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The king said to Daniel, ‘May your God, whom you faithfully serve, deliver you!’

Wednesday, March 27, 2013

Hungry for God's creation

Ashley and I wanted to do something for Lent this year to both test our resolve and help the environment. As former hippies in Berkeley, we've heard a lot about concerns for God's creation can be acted out in one's daily lives.

We compost our food scraps and we recycle; and we try to use products that don't create a lot of trash. We have become more aware of the gas we use and drive more sparingly. Once, after reading how much diapers go into landfills, Ashley researched cloth diapers and we've used them ever since. From reusable zip-lock bags, grocery bags, sandwich bags, produce bags, and even smoothie pouches, we've made a dent into our carbon footprint.


But like many Americans, we were less aware of how exactly our diet impacted the environment: specifically our meat consumption. Saying nothing of the treatment of the animals we consume, we negatively effect the environment every time we eat meat. In an excellent article in The Guardian, John Vidal writes that the "combined climate change emissions of animals bred for their meat were about 18% of the global total – more than cars, planes and all other forms of transport put together."

I read that "a Vegan driving a Hummer does more for the environment than a meat-eater driving a Prius."

I find that to be shockingly profound. I think it would shock a lot of people to realize that the meat they eat is as bad- or worse- than the gas the use.

Perhaps equally shocking is that the world consumes twice as much meat as it did 30 years ago. Twice!

Not only does this effect green house gas emissions, but it also takes more of the Earth's resources. Let me explain. Corn is good. It grows in lots of places and has nutritional value. It's also part of a balanced diet for cows, who eat 8-14 lbs of "cow food" each day. They are killed when they reach three years old, and for argument's sake weigh 1000lbs, 400lbs of which is turned into edible meat. 10lbs a day for three years  is 10,950lbs of food for 400lbs of meat in the grocery store.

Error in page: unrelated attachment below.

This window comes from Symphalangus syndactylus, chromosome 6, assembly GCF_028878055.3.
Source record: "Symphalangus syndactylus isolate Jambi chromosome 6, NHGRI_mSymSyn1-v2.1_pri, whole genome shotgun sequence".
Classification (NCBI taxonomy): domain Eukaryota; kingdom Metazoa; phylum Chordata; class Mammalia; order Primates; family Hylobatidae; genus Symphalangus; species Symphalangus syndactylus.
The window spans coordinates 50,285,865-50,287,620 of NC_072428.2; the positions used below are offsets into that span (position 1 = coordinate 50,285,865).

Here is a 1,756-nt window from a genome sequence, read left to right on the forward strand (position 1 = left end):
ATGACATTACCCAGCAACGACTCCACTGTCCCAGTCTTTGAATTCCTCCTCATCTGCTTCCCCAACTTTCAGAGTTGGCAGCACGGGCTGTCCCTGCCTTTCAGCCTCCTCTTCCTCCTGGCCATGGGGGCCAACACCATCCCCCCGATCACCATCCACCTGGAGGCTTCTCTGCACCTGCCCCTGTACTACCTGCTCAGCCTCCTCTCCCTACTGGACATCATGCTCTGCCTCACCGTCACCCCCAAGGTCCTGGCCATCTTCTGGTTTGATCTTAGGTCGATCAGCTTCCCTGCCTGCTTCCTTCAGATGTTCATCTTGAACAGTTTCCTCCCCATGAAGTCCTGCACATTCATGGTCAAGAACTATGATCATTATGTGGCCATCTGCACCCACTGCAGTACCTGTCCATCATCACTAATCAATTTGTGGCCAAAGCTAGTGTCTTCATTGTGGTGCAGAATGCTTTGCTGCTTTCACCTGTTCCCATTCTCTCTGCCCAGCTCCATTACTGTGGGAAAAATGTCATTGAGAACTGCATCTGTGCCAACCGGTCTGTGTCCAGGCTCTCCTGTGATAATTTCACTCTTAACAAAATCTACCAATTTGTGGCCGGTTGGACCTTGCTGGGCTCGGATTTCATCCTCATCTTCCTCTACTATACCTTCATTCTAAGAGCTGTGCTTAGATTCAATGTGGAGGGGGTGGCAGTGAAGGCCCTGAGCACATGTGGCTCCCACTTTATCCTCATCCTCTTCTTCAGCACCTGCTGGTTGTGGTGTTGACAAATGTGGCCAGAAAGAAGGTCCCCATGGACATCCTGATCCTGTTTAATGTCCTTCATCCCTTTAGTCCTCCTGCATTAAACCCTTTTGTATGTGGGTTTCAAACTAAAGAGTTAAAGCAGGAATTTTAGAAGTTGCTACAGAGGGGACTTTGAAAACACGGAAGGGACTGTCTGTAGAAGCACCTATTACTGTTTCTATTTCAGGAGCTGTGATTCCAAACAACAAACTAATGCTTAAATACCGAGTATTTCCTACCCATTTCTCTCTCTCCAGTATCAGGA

Vidal writes, "other academics have calculated that if the grain fed to animals in western countries were consumed directly by people instead of animals, we could feed at least twice as many people – and possibly far more – as we do now."

And that's just food consumption- not water or land.Land is perhaps the biggest problem that we face. Again, Vidal,

"A Bangladeshi family living off rice, beans, vegetables and fruit may live on an acre of land or less, while the average American, who consumes around 270 pounds of meat a year, needs 20 times that."

20 acres of land to support my eating habits. I feel ashamed. It was then I realized this simple logic: the bigger the animal, the more land they need, food they eat, water they drink, and methane gas the release.

That's why Ashley and I gave up beef and pork. I haven't lost any weight, gained more energy, or lowered my blood pressure. It wasn't about myself. It's about God and our charge to care for God's creation.

Too often we operate out of a "what's in it for me" mentality. Our hotels boast a greener initiative to save money on laundry. Cleaning products boast greener solutions in order to sell more soap. This half-hearted view of saving God's creation will get us no further than a marginally deserved pat on the back.

But if each of us does something as simple as reduce our intake of beef and pork with the conscious intention of helping to save the planet, then we can begin to call ourselves stewards of God's creation.

This is the first step toward a sustainable future. And it's as simple as making more side dishes or ordering a smaller sandwich. Only you can prevent Climate change.




3 comments:

  1. thanks for share...

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  2. Eating lower on the trophic level is a great idea. Every time energy is moved from one trophic level to another, about 90% of that energy is wasted. You can't get it back, at least not through ingesting. So, if we eat directly at the source, say vegetables, we are not wasting the energy that would have been lost if we ate an animal that ate another animal, that ate another animal, that ate that same vegetable. I learned about this in my environmental science class. Apparently there is a big push in many parts of the world to eat lower on the trophic level. Pretty interesting, but I love that magical meat called pork. :)

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